Our Mob Emerging Artist Award

Lakun Mara 13 – Pinyali Pempandawi (Emu Basket) Lakun Mara 14 – Partar Pempandawi (Rock Basket)

The Foundation recognises our many talented South Australian Aboriginal artists and the power of their stories. The Emerging Artist prize provides a launch pad for up-and-coming SA Aboriginal Artists to develop an arts career and for their artworks and stories to gain exposure to a national audience.

The Award aims to recognise perseverance by Aboriginal artists and to promote pride and understanding for Aboriginal culture in our communities.

The $5000 Emerging Artist Prize paired with a professional development opportunity through Country Arts SA will be judged from outstanding work submitted to the Our Mob exhibition. The Prize is awarded to the emerging artist on merit of work submitted and considered by judges to exhibit a desire for furthering their artistic career.

Ngarrindjeri, Nurungga, Ngadjuri woman Sonya Rankine was announced the winner of the $5,000 Don Dunstan Foundation Our Mob Emerging Artist Prize during the 2019 OUR MOB opening at Adelaide Festival Centre this evening.

The prize win will allow the 49 year old Moonta Bay resident to invest in her business, Lakun Mara (meaning Weaving Hand), which focuses on the revival and maintenance of traditional Ngarrindjeri weaving techniques and cultural practice.

Sonya impressed the judges with her sculptures, titled ‘Lakun Mara 13 – Pinyali Pempandawi (Emu Basket)’ and ‘Lakun Mara 14 – Partar Pempandawi (Rock Basket)’ made from jacaranda stalks, beach stone, waxed linen thread, palm inflorescence, and emu feathers.

Read more about Sonya’s art, Weaving Her Way to Success.

“I’ve been weaving for 25 years. I first learnt from Aunty Ellen Trevorrow, the traditional Ngarrindjeri technique using reeds from the Coorong. Since then I have continued to have a strong cultural interest and passion for weaving. This was strengthened by attending the 2019 National Basketry Gathering delivering a workshop and learning many more styles to incorporate.

“My weaving is about reviving and maintaining culture and the tradition of Ngarrindjeri weaving through creating contemporary Aboriginal art.”

Sonya Rankine

 


Tony’s winning work titled Uncle is an acknowledgement to community leaders past, present and future. It also suggests the importance of present choices and how they impact people and environment now and in the future.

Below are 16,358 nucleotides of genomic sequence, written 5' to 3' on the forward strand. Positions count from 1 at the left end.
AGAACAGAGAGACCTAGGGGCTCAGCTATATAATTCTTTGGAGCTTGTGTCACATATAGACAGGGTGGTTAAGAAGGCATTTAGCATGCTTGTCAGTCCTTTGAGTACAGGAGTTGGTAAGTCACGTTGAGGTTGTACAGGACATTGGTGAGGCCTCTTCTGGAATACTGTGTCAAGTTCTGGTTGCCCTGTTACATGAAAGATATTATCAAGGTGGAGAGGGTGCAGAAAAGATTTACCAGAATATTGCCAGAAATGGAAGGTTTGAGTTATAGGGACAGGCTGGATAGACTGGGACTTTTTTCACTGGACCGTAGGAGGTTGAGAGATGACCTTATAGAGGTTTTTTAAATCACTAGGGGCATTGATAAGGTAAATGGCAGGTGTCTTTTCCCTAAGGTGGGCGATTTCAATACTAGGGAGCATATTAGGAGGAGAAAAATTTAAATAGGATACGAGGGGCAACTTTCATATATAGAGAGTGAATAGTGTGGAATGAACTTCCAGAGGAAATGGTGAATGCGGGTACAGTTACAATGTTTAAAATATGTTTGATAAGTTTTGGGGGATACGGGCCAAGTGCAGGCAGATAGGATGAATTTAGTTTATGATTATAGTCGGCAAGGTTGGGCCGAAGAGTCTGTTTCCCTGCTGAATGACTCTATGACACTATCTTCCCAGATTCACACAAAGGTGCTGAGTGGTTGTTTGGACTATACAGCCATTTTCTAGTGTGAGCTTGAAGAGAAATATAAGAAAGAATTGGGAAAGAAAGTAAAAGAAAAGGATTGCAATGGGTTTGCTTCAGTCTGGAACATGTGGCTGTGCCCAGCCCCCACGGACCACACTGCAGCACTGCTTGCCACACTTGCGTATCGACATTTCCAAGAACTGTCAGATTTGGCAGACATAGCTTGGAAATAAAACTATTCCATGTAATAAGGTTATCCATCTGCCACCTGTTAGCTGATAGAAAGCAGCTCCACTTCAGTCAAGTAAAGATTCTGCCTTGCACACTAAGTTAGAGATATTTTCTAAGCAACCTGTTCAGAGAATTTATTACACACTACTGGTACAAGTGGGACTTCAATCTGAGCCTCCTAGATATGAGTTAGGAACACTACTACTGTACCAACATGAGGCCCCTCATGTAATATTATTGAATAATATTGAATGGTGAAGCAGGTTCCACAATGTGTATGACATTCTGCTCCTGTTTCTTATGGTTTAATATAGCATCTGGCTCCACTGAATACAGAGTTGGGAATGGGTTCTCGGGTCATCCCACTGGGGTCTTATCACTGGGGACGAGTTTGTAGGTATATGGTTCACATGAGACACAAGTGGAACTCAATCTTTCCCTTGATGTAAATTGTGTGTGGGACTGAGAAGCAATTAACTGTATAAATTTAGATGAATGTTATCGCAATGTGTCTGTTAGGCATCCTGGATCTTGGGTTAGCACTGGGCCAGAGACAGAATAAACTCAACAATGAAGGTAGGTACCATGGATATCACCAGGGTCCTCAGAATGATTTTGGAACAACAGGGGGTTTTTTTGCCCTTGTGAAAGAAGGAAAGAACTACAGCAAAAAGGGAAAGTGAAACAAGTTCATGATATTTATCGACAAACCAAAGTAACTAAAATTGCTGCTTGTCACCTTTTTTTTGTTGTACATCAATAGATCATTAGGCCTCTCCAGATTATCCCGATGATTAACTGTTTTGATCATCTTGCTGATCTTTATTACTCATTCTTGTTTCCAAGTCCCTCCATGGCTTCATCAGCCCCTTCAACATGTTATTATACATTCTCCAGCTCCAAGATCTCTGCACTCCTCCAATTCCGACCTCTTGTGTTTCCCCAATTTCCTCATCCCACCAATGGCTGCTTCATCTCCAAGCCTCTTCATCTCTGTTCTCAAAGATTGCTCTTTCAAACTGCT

Tony says that winning this award will allow him space and time to focus on the development a solo exhibition as part of the 2019 Fringe Festival, and to help him to establish himself in the visual arts realm in SA.

In addition to his work as an artist he has been working in schools with young people for many years and more recently as artist in residence at Alberton Primary School mentoring young artists and helping them to find connection to culture and express this through art.

Patrick Ikaringanyi Ferguson, 41 of Adelaide, is the winner of the 2017 Our Mob Don Dunstan Foundation Emerging Artist Prize. The prize win will allow Patrick, who spends time travelling around the countryside volunteering and teaching Cultural Awareness, to spend more time in each place teaching the art of wood carving.

Patrick enjoys getting back to the land and fossicking for the right wood to make his pieces. He says, “I am proud of my culture and my connection to Punu (wood), this is my love and spiritual obligation to my people.” He first learnt to make boomerangs and other carvings from his grandmother, growing up in Tibooburra in New South Wales. It was a skill he further fine-tuned in his transition through initiation to become a Wati man.

Patrick entered a collection of wood carvings for the award, including two shields, a basket and a hunting boomerang.

Josephine Lennon from the Matutjara and Mirning groups, Ceduna, was the 2016 winner of the Our Mob Don Dunstan Foundation Emerging Artist Award.

Sturt Desert Peas by Josephine Lennon

Her beautifully intricate acrylic on canvas entries – Waterhole, wind & drifting sands and Sturt Peas on Stuart Highway captured the judges’ attention.